A metabolic disorder of bone caused by a lack of vitamin D. In children and adolescents, normal growth is retarded, and the condition is called rickets. In adults, the bones become demineralized and often show small fractures at points of stress, such as in the pelvis. Generalized bone and muscle pain are common symptoms. Immigrants and 'Osteomalacia' (pronounced /ˌɑstioməˈleɪʃiə/) i…

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osteomyelitis - Presentation, Treatment, Causes

Infection within bone. It arises either as a result of blood-borne infection or, less commonly, following direct injury. It causes local pain and fever, and if untreated leads to bone destruction. A variety of micro-organisms may be responsible, most commonly Staphylococci. Osteomyelitis is an infection of bone, usually caused by pyogenic bacteria or mycobacteria. Generally micr…

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osteopathy - History, Osteopathic principles, Techniques of Osteopathic Manual Medicine (OMM), Osteopathic medicine around the world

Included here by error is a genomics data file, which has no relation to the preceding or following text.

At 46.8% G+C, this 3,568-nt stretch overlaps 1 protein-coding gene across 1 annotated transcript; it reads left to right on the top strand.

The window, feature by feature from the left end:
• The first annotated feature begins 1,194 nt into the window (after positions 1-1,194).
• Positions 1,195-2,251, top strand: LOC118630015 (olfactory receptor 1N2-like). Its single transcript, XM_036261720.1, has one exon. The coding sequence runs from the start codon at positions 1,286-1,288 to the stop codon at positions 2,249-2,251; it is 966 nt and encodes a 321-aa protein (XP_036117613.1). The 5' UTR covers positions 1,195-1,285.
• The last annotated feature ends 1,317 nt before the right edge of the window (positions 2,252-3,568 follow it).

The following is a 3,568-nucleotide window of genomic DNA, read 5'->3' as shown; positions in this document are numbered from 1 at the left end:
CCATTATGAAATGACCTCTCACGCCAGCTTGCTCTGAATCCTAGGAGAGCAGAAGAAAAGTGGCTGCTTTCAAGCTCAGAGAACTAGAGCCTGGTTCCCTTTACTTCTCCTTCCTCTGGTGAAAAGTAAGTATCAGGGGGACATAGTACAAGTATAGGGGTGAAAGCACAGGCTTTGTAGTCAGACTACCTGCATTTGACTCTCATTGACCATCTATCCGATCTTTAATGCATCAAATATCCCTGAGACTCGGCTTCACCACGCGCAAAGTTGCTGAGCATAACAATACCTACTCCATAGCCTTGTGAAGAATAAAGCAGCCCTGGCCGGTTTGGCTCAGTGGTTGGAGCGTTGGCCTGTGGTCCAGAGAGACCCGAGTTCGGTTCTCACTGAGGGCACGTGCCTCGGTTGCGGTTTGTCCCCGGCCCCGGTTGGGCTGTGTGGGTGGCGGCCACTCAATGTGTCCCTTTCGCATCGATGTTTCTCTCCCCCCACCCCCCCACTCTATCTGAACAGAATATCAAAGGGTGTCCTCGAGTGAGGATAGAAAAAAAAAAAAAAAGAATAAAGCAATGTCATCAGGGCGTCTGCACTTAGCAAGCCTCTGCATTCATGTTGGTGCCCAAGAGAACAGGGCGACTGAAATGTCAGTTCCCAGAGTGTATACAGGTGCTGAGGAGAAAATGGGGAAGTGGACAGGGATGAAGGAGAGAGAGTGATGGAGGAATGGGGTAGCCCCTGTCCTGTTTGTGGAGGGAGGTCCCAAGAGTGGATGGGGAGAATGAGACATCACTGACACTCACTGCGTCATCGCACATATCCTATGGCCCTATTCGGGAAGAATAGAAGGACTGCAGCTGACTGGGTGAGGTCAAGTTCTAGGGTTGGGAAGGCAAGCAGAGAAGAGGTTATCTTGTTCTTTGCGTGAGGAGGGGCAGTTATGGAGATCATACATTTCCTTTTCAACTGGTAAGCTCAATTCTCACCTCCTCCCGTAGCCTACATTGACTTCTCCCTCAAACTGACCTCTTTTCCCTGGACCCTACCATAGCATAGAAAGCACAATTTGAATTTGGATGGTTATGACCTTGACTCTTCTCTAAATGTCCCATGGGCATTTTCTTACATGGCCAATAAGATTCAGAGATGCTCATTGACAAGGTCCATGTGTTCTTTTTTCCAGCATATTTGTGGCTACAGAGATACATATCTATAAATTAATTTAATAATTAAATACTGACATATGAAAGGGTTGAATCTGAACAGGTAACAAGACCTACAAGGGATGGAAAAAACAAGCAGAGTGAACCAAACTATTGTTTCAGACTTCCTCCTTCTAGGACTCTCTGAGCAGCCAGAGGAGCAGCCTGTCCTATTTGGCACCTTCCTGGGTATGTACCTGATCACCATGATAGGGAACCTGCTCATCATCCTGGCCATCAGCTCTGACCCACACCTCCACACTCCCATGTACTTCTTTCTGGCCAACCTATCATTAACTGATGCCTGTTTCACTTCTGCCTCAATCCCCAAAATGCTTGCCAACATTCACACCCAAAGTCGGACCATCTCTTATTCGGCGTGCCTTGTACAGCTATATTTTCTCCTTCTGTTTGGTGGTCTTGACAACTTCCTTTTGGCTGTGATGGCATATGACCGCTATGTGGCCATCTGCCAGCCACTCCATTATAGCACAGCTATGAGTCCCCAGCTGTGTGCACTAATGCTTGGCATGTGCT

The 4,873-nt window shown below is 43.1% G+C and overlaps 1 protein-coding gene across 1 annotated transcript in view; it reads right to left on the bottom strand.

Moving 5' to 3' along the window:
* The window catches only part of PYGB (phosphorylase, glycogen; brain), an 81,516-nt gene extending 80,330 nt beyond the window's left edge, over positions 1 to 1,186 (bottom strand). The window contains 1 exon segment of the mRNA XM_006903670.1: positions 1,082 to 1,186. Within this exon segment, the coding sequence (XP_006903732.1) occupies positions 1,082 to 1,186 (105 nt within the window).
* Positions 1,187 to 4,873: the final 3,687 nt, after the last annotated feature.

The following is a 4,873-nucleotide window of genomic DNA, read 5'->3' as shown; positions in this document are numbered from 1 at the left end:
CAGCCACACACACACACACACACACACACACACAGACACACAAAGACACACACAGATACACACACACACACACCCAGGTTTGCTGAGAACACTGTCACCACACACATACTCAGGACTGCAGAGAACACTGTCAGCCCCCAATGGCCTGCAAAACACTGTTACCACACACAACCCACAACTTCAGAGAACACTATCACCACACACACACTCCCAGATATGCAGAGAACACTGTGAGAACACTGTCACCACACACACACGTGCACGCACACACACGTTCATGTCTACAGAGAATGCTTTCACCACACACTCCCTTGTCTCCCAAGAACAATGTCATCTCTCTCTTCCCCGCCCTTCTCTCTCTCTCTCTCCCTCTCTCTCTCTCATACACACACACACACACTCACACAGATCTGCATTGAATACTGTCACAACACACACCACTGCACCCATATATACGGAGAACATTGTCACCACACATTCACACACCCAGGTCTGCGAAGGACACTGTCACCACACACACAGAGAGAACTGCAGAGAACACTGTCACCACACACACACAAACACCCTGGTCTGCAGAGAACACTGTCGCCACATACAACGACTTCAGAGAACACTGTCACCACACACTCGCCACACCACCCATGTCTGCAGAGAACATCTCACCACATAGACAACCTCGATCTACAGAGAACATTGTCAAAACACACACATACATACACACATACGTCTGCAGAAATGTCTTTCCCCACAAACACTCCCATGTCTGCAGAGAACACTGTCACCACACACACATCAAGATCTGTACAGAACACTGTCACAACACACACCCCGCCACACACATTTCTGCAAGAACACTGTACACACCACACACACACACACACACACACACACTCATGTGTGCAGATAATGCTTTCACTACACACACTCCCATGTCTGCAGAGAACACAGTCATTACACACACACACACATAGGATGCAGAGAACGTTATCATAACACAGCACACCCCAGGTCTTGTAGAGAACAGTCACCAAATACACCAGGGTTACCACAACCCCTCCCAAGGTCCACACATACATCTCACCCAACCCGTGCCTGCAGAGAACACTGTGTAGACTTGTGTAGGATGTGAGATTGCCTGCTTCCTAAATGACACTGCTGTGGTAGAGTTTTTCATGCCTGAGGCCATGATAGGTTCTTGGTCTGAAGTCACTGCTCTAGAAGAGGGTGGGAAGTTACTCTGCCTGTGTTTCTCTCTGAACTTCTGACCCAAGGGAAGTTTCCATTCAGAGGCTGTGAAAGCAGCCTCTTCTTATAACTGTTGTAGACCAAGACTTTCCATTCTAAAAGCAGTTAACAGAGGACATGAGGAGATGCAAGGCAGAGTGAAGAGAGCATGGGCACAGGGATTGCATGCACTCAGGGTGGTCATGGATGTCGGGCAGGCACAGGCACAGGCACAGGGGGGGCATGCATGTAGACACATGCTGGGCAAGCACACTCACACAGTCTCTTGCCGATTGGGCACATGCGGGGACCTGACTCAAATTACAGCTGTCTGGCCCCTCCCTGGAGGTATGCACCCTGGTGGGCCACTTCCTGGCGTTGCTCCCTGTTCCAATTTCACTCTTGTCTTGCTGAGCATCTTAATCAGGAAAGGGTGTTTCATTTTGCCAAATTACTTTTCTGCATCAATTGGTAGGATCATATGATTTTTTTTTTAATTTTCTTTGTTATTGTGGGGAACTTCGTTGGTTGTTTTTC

A system of treatment originally based on the belief that abnormalities in the skeletal system are responsible for a wide range of diseases by interfering with the blood and nerve supply to the region affected. Today less ambitious claims are made, and osteopaths concentrate on the treatment of backache, and pains in the legs, neck, and head. Like chiropractors they use massage and manipulation, s…

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osteoporosis - Signs and symptoms, Diagnosis, Pathogenesis, Epidemiology, Treatment, Prognosis, History

Thinning and weakening of bones because of a loss of tissue substance. It is obvious on X-rays as a reduction in bone density. It is common in elderly women, and is related to a reduction in the level of sex hormones. Affected women develop a characteristic stooping posture due to collapse of the vertebrae, and are prone to fractures, especially of the hip. Sex hormone replacement therapy can prev…

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Ostia - History, Photos